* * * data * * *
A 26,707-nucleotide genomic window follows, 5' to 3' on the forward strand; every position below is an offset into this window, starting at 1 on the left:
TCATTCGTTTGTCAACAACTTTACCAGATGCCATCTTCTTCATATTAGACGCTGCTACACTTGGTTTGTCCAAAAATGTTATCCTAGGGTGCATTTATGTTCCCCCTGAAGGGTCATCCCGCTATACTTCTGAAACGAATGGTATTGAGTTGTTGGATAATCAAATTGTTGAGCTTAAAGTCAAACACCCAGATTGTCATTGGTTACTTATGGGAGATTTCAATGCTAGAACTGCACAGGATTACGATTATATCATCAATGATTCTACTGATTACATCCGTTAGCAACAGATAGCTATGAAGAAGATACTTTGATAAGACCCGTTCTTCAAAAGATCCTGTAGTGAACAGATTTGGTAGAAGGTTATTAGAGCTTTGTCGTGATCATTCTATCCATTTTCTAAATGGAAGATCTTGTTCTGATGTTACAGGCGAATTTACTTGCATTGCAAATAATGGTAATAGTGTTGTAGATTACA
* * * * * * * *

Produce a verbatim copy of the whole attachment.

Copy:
A 26,707-nucleotide genomic window follows, 5' to 3' on the forward strand; every position below is an offset into this window, starting at 1 on the left:
TCATTCGTTTGTCAACAACTTTACCAGATGCCATCTTCTTCATATTAGACGCTGCTACACTTGGTTTGTCCAAAAATGTTATCCTAGGGTGCATTTATGTTCCCCCTGAAGGGTCATCCCGCTATACTTCTGAAACGAATGGTATTGAGTTGTTGGATAATCAAATTGTTGAGCTTAAAGTCAAACACCCAGATTGTCATTGGTTACTTATGGGAGATTTCAATGCTAGAACTGCACAGGATTACGATTATATCATCAATGATTCTACTGATTACATCCGTTAGCAACAGATAGCTATGAAGAAGATACTTTGATAAGACCCGTTCTTCAAAAGATCCTGTAGTGAACAGATTTGGTAGAAGGTTATTAGAGCTTTGTCGTGATCATTCTATCCATTTTCTAAATGGAAGATCTTGTTCTGATGTTACAGGCGAATTTACTTGCATTGCAAATAATGGTAATAGTGTTGTAGATTACA